Free Time: Jordan Kasey at SIGNAL
May 27 - June 26
260 Johnson Avenue
By NICOLE KAACK, JUN. 2016
Free Time opened at that juncture of springtime and summer when leaving jackets at home still felt like freedom, before the dull, insistent heat really began to bleed out into the heart of the night. Into the hopefulness of that moment, Jordan Kasey pours a sense of foreboding and listlessness in a series of portraits that capture the various realities — or sur-realities — of wasted time.
Kasey's scenes are burdened with inertia, weighed down by figures who seem trapped within their own corporeality. Overwhelming the canvas in their immense closeness, these thick forms slump and slouch into view. Kasey captures figures in perfect volumetric rendering, distancing and objectifying the body. In “I can’t sleep!” (all works from 2016), human physicality is bared and burdensome, emerging as a slate gray-blue mass from a tangle of pink and green blankets. Standing before this work, the viewer is immersed in the blue-green colors of a topographic map, her eyes allowed to visually traverse the hills of the figure’s back and the valleys created in the folded blanket.
Painted in cold tones and synthetic colors, Kasey’s bodies exist on the same level as objects, a gesture which she weaves through her execution of these various, painted narratives. The inky black hand that holds a spoon in “Tired at Breakfast” emerges again in the smooth leather of the “Roller Coaster” seat; the wrinkled texture of this same amusement-park precaution comes back in “The Fan” as hair blown over an impassive face. Even in this motion, the temporality and the bodies in the scenes depicted seem to congeal, drying out with the paint. Kasey captures these negligible moment — sitting at the breakfast table or cooling down in front of a paltry fan — as they crawl into stasis, realizing “still life” more fully in these strange scenes than would be possible by portraying a bowl of fruit.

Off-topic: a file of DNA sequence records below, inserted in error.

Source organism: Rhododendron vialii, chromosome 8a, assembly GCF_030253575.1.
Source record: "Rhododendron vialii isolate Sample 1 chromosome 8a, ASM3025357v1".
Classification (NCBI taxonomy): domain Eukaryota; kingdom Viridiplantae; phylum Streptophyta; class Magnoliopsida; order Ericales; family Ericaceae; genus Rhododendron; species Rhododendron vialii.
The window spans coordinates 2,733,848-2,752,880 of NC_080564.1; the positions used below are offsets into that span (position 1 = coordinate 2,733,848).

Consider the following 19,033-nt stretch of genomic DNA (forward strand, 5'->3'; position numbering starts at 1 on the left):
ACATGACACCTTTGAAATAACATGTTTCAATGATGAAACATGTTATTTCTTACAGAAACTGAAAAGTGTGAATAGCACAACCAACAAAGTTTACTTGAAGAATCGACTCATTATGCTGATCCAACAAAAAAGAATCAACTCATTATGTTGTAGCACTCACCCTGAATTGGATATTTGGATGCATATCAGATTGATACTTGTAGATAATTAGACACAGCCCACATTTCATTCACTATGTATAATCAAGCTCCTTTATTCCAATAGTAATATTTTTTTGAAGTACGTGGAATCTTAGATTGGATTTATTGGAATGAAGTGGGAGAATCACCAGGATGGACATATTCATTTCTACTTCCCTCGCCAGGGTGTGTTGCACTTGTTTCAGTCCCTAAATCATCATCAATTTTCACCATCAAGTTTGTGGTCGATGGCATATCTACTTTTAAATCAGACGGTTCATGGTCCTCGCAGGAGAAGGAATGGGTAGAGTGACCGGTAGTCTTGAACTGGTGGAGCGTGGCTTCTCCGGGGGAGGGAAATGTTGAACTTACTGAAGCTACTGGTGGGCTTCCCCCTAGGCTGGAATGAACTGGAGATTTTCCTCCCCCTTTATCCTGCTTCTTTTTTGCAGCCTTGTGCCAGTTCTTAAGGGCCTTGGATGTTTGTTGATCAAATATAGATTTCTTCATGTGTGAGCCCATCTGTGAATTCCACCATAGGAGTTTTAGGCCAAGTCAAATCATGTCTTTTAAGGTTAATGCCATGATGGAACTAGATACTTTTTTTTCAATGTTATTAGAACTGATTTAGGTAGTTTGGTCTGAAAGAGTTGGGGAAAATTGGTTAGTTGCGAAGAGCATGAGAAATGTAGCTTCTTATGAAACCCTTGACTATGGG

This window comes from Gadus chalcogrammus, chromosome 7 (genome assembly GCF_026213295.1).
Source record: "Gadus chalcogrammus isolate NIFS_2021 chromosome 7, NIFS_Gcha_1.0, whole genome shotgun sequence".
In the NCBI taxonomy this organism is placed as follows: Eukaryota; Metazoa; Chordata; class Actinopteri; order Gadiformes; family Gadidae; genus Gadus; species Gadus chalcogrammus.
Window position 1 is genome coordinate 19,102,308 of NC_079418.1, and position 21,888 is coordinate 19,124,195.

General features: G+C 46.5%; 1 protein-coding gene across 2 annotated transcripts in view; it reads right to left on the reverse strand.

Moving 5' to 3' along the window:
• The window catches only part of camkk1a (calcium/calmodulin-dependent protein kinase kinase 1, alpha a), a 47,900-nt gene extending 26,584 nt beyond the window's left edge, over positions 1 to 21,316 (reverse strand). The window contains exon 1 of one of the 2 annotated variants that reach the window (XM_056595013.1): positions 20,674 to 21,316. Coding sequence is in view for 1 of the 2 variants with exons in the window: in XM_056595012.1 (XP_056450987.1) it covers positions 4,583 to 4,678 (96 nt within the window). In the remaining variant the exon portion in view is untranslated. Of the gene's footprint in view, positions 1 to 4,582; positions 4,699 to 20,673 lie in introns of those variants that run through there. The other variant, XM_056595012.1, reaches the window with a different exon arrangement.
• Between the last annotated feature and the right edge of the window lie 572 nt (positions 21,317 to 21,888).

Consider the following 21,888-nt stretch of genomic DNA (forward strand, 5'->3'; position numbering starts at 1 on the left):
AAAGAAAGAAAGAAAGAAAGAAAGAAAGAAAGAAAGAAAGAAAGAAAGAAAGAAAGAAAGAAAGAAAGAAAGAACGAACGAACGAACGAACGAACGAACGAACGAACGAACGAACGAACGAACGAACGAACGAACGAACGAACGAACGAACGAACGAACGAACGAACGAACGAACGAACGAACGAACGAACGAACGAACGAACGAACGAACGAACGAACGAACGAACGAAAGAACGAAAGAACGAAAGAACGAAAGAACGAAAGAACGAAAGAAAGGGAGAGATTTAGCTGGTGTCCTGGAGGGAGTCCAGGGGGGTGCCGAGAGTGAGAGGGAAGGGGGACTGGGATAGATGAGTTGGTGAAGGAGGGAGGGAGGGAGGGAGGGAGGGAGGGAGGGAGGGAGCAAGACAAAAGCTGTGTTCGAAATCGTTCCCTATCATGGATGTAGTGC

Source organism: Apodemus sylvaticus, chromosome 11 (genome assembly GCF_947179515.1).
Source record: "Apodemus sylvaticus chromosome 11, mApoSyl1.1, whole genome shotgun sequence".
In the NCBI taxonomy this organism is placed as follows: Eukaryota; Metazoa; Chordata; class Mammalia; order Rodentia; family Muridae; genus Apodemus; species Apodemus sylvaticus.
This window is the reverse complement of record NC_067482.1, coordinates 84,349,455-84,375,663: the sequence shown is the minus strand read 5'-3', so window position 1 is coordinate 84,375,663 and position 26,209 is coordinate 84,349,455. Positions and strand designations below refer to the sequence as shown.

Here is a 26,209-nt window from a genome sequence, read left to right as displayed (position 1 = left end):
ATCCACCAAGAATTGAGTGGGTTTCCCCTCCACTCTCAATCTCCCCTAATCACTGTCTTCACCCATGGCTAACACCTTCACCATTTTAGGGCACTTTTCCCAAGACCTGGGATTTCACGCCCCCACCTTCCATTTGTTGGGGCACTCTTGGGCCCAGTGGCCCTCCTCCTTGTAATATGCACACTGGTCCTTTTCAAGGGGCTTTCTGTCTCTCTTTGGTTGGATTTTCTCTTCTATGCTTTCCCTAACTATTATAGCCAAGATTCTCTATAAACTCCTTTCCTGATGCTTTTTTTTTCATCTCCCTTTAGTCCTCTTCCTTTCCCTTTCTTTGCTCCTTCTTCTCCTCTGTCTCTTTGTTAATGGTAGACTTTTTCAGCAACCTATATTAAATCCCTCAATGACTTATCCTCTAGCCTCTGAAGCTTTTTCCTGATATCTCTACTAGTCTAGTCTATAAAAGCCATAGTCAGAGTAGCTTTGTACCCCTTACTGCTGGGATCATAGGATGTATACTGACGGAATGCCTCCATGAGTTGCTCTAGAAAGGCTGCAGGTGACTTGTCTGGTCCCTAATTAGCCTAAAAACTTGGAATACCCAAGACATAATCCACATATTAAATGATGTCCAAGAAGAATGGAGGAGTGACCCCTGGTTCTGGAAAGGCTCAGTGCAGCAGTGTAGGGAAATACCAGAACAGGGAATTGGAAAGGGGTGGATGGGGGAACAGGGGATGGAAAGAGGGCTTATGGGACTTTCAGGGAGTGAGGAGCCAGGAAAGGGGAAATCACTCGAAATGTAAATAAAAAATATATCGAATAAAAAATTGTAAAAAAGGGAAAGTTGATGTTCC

In the eerie equality of subject and object, Kasey explores the places where our perception of normalcy and order are loosened. Upside-down on “Roller Coaster,” knuckles and knees, U-shaped bars and body straps blend into sameness under the rosy glow of a sunset paired with yellow carnival lights. Although the topsy-turvy oneness of man and machine in explicit in the paralleled colors and shapes, the viewer is held at a distance by this painting; the frame is full, leaving no avenue for entry. Mirror and reality merge in “Person with mirrors,” as the reflections of black hair and smudgy gray eyebrow intermix with those of the gray-headed individual adjacently positioned on the canvas. Registering at impossible angles, the reflections blatantly flaunt physical laws, one of them literally turning a cold cheek to the assumedly “real” form at the center of the canvas. Similarly, in “Tired at breakfast,” the woman’s face is eerily refracted in the mirror of the spoon, which casts her inverted reflection outward to the viewer, rather than inwards towards her sleeping eyes. In this funhouse distortion and glow, Kasey reflects real life as something uncomfortable and alien, painting people that are not either-or but both; slit-like eyes that are both open and closed, reflections and realities that are both here and there.
In these less-than-banal visions, an ominous mood mounts in small but insidious subversions of expectation. Consequently, the revelation of a single painting in the far room of the gallery is both a humorous relief and satisfying resolution. As with the other paintings, “Shapes Person at the Beach” refers directly to the image portrayed. A reclining figure with a muddy-colored circle for a head, an abstractly painted rectangle for a torso, and black tire-tube legs, grins sheepishly at us with an oblong, cartoonish mouth. The “shapes person” lives in the world that Kasey edges slowly into through the inversions and reflections of “Tired at Breakfast” and “Person with Mirrors.” Through the hyper-real, cut-and-paste texture of ClipArt or the confusing splices of surrealist collage, Kasey affirms the dream-like quality that hovered on the edge of the first five canvases. In “Shapes Person at the Beach” painting becomes a companion to the insomniac state-of-mind, pushed beyond possibility by the delirium of a restless frustration. Through her physically encompassing compositions, Kasey reveals the uncanniness within the everyday, presenting her audience the opportunity to invent and imagine an even stranger world than the one we live in. WM